UMN Students Share Their Study Abroad Experiences Amid COVID-19 – The Minnesota Daily

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There has been a significant increase in the number of students abroad this semester compared to spring 2021.

University of Minnesota students currently studying abroad weigh in on their experiences amid the COVID-19 pandemic, with students sharing both challenging and exciting times.

Classes began in late January, about a week after the students arrived in their overseas programs. In general, students said their travel experience to get to their destination was smooth, despite travel restrictions.

Some countries have stricter masking requirements, where most people wear a mask both outdoors and indoors, while other countries are beginning to ease COVID-19 restrictions.

In an email to the Minnesota Daily, Martha Johnson, assistant dean of the university’s Learning Abroad Center (LAC), said there were 27 overseas students in spring 2021, compared to about 600 students studying in the world this semester.

Toni Van House, a third-year psychology and Spanish student in Madrid, said she felt her program had been disorganized due to handling more students this semester and feared her program could be canceled in due to the pandemic.

Van House said she didn’t receive her housing assignment until a week before she left and didn’t receive her class schedule until the day before classes started.

“My anxiety was really bad just waiting for that email like ‘where I’m assigned [to live] for four months of my life? Said Van House.

Due to COVID-19 precautions, Van House said living in a dorm was not an option this semester, which would have been his preference. She also said she had to move to another accommodation at the start of the semester due to plumbing, expense and location issues.

“I’m a bit sad that this option has been taken away because, living in my own apartment here, I have to worry about meals and cooking for myself, which is a lot of extra expense,” Van House said.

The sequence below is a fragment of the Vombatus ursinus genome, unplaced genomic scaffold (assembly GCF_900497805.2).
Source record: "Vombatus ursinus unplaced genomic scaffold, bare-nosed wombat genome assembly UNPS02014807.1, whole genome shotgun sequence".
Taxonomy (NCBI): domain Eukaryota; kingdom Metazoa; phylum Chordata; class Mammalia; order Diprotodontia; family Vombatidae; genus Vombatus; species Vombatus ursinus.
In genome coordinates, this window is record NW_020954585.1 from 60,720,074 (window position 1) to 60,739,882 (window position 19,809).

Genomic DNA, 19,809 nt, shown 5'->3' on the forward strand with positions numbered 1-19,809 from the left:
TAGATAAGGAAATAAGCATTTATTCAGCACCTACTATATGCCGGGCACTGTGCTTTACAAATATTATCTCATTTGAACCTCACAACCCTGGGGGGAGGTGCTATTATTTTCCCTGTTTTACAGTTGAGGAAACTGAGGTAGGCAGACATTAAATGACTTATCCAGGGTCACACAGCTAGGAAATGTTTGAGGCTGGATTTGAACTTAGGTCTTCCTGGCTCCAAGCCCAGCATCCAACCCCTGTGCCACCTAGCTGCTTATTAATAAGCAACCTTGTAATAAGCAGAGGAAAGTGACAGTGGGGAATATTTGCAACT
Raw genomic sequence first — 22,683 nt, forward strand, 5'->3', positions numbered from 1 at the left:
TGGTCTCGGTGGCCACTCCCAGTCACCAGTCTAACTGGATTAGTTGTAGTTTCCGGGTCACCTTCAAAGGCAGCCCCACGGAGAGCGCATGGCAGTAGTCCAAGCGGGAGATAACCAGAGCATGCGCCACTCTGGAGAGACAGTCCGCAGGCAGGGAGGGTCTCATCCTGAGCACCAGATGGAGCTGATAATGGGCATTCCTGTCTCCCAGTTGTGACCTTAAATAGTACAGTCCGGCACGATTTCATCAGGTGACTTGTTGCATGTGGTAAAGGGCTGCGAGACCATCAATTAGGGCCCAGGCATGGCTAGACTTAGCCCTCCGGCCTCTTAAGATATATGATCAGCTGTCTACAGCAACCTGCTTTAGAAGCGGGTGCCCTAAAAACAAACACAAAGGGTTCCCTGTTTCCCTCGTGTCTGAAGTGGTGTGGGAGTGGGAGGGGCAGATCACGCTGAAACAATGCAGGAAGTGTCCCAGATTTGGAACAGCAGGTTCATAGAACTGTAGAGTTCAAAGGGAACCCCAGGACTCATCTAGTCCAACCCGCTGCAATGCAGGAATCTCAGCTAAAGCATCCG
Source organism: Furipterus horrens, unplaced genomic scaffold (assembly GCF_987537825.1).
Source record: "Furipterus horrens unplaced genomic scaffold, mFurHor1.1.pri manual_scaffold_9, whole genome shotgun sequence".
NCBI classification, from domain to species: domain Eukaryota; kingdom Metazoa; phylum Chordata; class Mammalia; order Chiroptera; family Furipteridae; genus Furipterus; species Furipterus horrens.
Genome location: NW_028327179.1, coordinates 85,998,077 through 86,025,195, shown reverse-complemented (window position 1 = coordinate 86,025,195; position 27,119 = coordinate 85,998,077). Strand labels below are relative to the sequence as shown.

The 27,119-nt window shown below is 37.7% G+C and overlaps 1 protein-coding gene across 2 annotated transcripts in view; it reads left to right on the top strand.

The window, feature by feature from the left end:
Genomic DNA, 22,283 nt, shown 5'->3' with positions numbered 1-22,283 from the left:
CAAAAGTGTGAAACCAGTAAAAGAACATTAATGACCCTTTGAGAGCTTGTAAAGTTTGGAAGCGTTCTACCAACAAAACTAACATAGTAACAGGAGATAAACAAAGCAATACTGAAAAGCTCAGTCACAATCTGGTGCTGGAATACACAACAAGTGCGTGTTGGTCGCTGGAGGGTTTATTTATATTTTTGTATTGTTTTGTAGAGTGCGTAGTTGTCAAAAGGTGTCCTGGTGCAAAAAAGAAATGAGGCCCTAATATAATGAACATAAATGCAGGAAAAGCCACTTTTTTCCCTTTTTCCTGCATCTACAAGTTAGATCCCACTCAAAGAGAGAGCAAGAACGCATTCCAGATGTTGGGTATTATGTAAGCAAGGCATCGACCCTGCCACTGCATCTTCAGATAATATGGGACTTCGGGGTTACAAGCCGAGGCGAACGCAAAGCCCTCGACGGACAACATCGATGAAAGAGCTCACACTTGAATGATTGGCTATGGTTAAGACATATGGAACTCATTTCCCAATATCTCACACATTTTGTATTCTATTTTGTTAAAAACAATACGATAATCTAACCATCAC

Emily Platt, a third-year interior design student in Copenhagen, said COVID-19 was limiting the number of programs she could choose from to study abroad. Two of the three programs in her major were still closed this semester due to the pandemic, Platt said in an email to the Minnesota Daily.

Johnson said it was difficult to manage various countries’ COVID-19 quarantine, vaccination and testing protocols.

“Requirements are constantly changing, sometimes daily, and the responses are different in every country,” Johnson said.

Johnson said COVID-19 has also prevented students from traveling to other countries during their overseas experience. BAC currently has a policy in place that reflects these restrictions.

Platt said her classes have a lighter workload due to the expectation that students typically explore other countries and cities abroad.

“This [University] the policy seems very restrictive and unnecessary as many other universities do not check their students like this and DIS [Danish Institute for Study Abroad] actually encourages travel while we’re here,” Platt said.

Caitlin Simmons, a third-year journalism student in London, said she was grateful her program continued despite the pandemic.

“The European Union bans us from traveling outside the UK and that’s a bit of a shame, but it’s always good to look at the positives,” Simmons said. “We are still here and able to be in a different country during these difficult times.”

LAC has developed various resources to support students abroad during the pandemic, Johnson said.

“We also created the first position in the United States dedicated to supporting overseas student mental health,” Johnson said. “We know there is a lot of anxiety for students at the moment and it can get worse when they go abroad or test positive when away from home.”

Although COVID-19 has created many barriers for students abroad, students generally said they valued the opportunity to study abroad this semester.

“The advice I would give is to definitely do it, even if you’re not sure,” Simmons said. “It’s just such a good experience to step out of that bubble that we all were in at university and really experience the world that’s outside.”

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